Once I’m out of debt, I’d love to have an 8 – 12 month fully loaded emergency fund. I want the peace of mind that comes with knowing that if I ever lose my job again, that I will NEVER have to experience what I went through before.
‘Opportunity’ Fund – $25/paycheck. This year, it will fund my travel. It is for any item or experience I feel is worth saving up for. I love this fund. More about it here.
Health Fund – $10/paycheck This is a sinking fund to cover day to day medical and dental expenses without tapping into my HSA.
Roth IRA – $10/paycheck – I know I don’t even need to be contributing to a Roth right now, but I feel I should put something into my little account even if it’s only $10.
My Allowance – Out of a need to reduce mental clutter, I’m giving myself an allowance. See below.
Bill Pay: These bills are paid from the money that actually makes it to my checking account. Their payment is automated through various Bill Pay services.
I don’t have my own place, furniture, children, spouse, or a car, etc., so my day-to-day needs are pretty minimal. The fewer things I have to keep track of, the better for my peace of mind. I suppose that’s one benefit (of very few!) to being single.
I only have three monthly bills:
Rent – $525/mo. Because I’m renting a room, all utilities, internet etc, are included in the rent. I pay my landlord via my bank’s automatic bill pay service. Despite the weirdness that’s going on, I’m going to stick it out and stay where I am as long as possible. I just can’t give up this rent.
Student Loans – $2,035/mo. This payment is taken out monthly by the servicer. And no, that is not a typo.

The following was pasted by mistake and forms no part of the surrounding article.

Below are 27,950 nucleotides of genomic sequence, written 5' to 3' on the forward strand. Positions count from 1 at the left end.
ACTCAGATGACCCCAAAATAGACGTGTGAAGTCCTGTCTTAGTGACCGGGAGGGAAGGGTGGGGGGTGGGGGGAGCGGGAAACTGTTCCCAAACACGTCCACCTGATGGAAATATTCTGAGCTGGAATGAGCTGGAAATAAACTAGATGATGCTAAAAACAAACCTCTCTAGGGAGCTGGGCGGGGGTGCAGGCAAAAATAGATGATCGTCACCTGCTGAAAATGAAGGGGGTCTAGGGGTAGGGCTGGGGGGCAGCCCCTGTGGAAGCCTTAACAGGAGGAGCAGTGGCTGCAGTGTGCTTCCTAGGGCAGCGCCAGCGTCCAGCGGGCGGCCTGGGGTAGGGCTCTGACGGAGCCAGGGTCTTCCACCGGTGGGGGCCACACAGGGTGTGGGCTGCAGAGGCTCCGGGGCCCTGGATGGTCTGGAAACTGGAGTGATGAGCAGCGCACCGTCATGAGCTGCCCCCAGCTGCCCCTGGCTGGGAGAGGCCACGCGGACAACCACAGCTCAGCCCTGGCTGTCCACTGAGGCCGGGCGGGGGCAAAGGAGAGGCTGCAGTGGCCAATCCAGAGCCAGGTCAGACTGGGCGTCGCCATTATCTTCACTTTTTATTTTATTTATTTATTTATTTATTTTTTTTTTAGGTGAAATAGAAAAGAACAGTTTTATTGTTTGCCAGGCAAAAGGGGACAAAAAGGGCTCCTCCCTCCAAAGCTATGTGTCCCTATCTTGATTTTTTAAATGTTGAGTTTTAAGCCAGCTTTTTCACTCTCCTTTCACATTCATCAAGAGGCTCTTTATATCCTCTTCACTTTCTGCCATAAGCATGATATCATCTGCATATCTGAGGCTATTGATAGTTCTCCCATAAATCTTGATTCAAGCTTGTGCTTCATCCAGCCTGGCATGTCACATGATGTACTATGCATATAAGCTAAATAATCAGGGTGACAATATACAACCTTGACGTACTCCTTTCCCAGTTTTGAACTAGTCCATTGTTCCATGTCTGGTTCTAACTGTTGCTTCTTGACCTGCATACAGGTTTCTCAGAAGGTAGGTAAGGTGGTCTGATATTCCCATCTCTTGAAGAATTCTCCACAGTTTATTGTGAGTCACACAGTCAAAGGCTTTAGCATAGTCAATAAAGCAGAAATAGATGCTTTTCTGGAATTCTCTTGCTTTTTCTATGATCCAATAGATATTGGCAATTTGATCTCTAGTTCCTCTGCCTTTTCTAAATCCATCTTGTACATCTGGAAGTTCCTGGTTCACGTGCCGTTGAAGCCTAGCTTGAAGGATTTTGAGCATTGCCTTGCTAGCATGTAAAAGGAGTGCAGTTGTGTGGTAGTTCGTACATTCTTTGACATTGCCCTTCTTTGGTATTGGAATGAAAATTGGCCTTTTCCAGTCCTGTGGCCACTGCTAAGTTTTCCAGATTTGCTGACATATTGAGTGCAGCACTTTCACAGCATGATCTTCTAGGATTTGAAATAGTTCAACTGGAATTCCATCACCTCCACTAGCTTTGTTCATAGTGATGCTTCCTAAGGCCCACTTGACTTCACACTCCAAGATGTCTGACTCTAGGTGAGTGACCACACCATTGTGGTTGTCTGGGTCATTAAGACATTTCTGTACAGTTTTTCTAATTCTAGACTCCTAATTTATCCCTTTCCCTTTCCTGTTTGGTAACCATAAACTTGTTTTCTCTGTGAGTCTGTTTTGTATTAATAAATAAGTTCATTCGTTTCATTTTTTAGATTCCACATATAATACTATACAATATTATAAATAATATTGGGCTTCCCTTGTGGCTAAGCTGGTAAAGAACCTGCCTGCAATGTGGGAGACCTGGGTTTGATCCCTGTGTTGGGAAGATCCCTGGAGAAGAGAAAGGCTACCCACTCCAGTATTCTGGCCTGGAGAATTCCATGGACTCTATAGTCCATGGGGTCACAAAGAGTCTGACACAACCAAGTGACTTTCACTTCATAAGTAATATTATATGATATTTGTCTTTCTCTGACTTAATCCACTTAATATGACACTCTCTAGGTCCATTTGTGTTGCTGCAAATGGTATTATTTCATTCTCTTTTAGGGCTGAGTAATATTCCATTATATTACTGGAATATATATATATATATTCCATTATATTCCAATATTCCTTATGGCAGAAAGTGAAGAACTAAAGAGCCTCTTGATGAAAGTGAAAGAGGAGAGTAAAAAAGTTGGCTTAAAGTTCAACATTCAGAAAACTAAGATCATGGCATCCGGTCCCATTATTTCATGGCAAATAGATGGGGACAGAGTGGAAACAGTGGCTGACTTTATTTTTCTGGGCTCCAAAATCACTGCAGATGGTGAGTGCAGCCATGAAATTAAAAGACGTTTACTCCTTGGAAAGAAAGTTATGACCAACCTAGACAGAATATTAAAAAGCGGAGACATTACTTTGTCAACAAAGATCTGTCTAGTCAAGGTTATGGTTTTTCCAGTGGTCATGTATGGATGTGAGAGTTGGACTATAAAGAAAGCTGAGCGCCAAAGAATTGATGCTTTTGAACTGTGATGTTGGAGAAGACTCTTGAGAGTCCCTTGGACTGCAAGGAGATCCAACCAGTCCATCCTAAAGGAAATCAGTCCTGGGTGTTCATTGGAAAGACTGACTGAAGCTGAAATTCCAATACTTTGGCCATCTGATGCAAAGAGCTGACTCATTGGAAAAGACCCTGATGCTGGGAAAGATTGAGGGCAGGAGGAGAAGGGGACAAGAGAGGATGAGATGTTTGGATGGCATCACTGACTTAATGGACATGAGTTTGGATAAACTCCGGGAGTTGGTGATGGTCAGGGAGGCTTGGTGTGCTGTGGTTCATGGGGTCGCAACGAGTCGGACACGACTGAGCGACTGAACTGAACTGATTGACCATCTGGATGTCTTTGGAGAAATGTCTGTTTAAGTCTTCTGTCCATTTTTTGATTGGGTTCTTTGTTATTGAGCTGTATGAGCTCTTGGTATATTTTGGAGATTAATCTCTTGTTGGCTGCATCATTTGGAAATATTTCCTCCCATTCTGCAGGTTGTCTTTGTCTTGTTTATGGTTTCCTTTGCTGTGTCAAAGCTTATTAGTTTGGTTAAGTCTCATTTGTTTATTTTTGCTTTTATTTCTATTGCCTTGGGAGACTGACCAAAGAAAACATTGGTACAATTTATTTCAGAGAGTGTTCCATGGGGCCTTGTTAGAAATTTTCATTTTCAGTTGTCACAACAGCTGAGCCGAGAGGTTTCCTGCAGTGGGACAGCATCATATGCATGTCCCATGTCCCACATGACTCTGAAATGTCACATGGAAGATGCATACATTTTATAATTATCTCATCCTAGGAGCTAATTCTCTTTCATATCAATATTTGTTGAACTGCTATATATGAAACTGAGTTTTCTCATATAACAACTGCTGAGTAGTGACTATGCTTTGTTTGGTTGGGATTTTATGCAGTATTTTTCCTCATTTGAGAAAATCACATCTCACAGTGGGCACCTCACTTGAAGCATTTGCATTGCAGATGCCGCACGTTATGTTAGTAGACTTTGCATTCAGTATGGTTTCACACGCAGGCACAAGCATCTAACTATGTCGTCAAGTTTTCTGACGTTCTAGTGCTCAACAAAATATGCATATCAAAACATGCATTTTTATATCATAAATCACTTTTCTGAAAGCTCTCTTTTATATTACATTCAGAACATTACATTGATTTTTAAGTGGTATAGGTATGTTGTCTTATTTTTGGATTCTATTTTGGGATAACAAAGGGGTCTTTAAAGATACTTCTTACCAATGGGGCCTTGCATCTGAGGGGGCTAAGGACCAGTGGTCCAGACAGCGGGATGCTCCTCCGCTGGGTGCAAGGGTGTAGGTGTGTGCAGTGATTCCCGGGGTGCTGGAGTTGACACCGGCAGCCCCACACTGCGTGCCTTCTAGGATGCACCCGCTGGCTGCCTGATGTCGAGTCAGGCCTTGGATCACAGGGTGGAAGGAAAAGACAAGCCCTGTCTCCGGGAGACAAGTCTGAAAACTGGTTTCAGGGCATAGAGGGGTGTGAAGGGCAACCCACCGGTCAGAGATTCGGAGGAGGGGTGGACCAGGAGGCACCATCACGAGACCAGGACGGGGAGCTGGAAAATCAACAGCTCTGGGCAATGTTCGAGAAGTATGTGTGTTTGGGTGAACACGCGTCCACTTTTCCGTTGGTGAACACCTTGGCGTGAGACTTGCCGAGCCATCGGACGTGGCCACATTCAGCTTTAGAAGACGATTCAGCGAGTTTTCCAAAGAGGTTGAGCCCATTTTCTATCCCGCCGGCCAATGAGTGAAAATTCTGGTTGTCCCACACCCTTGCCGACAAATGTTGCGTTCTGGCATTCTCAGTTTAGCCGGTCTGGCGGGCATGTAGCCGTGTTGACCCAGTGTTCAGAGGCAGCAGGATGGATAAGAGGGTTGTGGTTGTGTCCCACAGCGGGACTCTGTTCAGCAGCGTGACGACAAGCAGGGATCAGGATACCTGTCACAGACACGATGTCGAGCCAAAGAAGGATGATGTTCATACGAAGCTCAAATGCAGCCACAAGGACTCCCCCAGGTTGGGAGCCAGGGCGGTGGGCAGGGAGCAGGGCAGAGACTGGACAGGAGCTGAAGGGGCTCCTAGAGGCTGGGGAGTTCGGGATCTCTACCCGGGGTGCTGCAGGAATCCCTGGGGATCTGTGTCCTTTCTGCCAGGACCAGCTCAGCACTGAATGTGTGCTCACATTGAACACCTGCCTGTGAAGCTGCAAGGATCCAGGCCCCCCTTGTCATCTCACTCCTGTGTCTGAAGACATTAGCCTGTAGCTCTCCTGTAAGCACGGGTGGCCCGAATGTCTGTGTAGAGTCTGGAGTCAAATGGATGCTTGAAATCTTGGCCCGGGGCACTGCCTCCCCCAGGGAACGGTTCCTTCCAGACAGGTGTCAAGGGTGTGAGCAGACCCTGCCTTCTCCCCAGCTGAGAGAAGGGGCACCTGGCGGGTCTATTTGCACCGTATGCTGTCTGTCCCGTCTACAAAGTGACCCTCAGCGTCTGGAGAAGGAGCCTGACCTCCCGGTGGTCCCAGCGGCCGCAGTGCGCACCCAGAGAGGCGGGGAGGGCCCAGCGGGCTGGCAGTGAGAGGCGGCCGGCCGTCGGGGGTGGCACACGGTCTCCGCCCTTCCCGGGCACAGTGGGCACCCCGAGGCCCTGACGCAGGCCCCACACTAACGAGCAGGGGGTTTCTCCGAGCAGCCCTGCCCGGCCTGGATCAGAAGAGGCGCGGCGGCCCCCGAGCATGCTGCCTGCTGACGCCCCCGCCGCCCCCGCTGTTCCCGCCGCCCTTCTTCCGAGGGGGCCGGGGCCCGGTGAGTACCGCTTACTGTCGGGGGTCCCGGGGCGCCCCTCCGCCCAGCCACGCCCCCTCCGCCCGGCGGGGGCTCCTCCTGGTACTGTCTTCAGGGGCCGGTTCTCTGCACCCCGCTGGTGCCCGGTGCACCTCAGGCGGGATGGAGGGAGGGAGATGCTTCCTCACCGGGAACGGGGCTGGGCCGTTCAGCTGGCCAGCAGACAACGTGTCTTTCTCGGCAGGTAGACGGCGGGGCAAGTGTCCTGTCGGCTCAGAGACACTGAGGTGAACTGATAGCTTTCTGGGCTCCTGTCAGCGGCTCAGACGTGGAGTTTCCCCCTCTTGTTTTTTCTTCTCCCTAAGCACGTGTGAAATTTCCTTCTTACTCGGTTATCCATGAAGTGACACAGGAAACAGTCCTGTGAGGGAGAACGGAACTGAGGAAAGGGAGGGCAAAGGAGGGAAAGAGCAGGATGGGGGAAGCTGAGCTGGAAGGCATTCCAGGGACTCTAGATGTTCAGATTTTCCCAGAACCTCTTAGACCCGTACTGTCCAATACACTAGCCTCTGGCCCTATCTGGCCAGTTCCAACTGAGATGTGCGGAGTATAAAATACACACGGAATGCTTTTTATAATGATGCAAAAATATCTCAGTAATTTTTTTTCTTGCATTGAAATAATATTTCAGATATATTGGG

Mobile Phone – $60/mo. My Phone company takes it’s money out of my account monthly.
I have four yearly subscriptions:
WordPress – $99/yr. This blog. Thanks for reading!
Dropbox – $99/yr. I don’t keep anything on my laptop hard-drive anymore. Computer crashes, viruses and theft make me too wary. Been there, done that. I just keep everything backed up in the cloud (and on an external harddrive).
Amazon Prime – $99/yr. Amazon makes it nearly impossible to go without it these days. Damn them and their convenient products and services! ::shakes fist in mock anger::
Norton Anti-virus Security Suite – $99/yr. I’ve tried free tools in the past and haven’t had good experiences. I haven’t had any attacks or viruses with Norton and I’d like to keep it that way, so I’m staying with them for now. I’m open to recommendations for free and reliable services, though.
These are renewed every year, automatically and taken directly from my checking account.
Slush Money: I plan to keep at least an extra $200 or so in my checking account to cover these yearly charges and anything unexpected. If the slush fund grows beyond this, I will send some of that money as snowflake payments to my student loan debt.
My Allowance (Spending money account): I have this money sent via Direct Deposit to a different bank with its own debit card. This is the only money that I am planning to put my hands on and spend.
- Food, clothing, entertainment, miscellaneous
I get one jar of allowance money that covers food and living expenses until my next paycheck. When this money is gone, I have to stop spending. At least that’s how its supposed to work. It seems that I’m always left with “too much month at the end of the money” as Dave Ramsey is fond of saying.
Right now I’m trying out $600/mo., which is a good chunk of cash, but as I’ve mentioned before, my food spending has been totally out of control for a while with a growing waistline to prove it, so I’ve been blowing through all of this and having to dip into my primary checking account slush money. This will be an budget area that I focus on this year for sure.
So yeah, it’s (not so) funny that even though I never got an allowance as a kid, I’m living off of one now.
Well a few things…
One. Getting my food spending under control so I don’t have to adjust my spending plan.
Two. De-cluttering paperwork.
Three. Waiting (im)patiently to get paperwork from my old student loan servicer that my loans with them are all paid in full. They closed my account so I can’t log in anymore to see anything. I’m assuming that said paperwork is on the way. I think they wait at least 30 or 60 days. Can’t wait to get it! This paperwork I will be keeping forever.
Do you Spring clean your spending plan in your journey out of debt? How?